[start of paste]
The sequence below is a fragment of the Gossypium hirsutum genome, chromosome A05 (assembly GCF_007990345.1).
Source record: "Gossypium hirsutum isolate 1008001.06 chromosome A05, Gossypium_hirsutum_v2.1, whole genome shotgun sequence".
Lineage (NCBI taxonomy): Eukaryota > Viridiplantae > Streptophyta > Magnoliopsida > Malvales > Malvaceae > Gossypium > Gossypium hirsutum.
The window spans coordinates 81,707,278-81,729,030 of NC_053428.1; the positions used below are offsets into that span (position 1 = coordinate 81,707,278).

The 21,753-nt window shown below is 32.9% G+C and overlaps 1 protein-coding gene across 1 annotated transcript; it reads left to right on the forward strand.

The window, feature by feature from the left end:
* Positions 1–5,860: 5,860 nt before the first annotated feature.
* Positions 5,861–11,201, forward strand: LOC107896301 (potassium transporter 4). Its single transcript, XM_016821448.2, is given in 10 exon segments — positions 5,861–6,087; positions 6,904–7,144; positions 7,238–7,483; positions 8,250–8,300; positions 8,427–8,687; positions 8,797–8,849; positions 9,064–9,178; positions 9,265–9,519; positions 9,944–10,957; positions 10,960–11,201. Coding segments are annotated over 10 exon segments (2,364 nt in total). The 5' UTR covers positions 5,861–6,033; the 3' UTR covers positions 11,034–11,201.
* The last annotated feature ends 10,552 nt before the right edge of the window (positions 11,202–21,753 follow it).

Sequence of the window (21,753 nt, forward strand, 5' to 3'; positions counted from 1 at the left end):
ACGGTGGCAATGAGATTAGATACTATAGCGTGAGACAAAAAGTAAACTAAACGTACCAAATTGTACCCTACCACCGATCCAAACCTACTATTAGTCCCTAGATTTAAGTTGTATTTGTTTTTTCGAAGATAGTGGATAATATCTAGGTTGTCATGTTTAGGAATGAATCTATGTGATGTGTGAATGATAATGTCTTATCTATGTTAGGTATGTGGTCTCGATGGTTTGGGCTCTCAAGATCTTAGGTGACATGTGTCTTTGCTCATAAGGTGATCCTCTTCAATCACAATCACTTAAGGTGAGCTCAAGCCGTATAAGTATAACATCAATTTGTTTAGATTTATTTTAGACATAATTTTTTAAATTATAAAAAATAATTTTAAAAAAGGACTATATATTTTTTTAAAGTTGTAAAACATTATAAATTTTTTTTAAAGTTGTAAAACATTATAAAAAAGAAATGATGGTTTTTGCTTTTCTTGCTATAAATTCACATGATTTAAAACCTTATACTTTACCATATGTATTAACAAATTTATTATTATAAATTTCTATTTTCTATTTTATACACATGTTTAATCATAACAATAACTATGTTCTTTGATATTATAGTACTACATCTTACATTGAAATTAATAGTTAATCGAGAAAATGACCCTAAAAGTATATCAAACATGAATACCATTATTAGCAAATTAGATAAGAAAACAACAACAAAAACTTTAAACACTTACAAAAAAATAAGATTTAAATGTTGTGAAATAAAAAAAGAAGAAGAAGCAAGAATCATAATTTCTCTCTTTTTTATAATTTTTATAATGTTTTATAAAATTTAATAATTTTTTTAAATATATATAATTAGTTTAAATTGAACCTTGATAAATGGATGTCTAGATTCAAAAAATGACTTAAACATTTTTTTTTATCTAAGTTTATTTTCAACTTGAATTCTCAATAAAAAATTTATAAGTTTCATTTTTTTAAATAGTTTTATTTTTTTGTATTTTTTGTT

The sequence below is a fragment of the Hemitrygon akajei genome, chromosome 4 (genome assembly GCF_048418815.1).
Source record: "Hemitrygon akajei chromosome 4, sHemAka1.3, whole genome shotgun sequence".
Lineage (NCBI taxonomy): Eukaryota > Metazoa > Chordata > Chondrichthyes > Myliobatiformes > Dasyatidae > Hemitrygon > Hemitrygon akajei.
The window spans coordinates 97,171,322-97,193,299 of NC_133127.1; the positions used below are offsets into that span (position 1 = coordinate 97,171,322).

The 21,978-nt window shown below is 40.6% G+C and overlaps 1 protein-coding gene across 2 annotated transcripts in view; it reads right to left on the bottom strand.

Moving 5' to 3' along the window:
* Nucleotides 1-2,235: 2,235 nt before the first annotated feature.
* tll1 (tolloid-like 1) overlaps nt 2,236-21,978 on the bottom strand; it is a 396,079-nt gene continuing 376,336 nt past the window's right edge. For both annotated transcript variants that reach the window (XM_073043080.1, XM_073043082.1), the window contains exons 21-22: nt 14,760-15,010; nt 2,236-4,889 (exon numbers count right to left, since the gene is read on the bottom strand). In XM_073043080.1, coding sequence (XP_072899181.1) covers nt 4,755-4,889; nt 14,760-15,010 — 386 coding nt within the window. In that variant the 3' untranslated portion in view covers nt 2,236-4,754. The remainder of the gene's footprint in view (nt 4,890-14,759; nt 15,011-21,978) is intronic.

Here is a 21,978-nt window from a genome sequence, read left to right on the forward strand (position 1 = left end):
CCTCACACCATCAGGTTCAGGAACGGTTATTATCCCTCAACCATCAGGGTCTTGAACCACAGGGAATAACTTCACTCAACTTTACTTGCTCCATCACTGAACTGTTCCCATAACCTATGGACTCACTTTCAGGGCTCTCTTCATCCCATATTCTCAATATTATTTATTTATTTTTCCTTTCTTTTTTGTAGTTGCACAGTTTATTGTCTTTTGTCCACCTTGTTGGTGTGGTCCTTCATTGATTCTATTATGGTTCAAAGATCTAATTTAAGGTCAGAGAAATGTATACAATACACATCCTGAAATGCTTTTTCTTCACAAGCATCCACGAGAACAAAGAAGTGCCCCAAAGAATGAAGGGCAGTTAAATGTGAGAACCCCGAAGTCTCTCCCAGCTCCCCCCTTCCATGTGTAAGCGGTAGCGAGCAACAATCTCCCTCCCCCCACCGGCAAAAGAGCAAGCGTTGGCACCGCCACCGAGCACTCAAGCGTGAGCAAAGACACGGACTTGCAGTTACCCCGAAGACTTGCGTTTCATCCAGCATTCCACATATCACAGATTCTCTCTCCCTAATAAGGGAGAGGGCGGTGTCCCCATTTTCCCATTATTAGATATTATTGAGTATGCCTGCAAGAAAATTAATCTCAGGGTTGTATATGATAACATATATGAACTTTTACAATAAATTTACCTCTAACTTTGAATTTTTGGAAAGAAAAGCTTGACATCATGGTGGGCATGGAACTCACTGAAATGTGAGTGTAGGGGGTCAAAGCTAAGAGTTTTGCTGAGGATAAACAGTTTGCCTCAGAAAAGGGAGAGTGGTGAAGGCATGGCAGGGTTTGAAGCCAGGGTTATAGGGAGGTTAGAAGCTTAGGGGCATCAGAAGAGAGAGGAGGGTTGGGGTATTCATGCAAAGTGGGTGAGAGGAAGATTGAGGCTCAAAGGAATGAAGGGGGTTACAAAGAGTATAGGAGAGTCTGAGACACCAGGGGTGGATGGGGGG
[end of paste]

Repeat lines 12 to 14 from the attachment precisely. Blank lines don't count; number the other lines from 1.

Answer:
The sequence below is a fragment of the Hemitrygon akajei genome, chromosome 4 (genome assembly GCF_048418815.1).
Source record: "Hemitrygon akajei chromosome 4, sHemAka1.3, whole genome shotgun sequence".
Lineage (NCBI taxonomy): Eukaryota > Metazoa > Chordata > Chondrichthyes > Myliobatiformes > Dasyatidae > Hemitrygon > Hemitrygon akajei.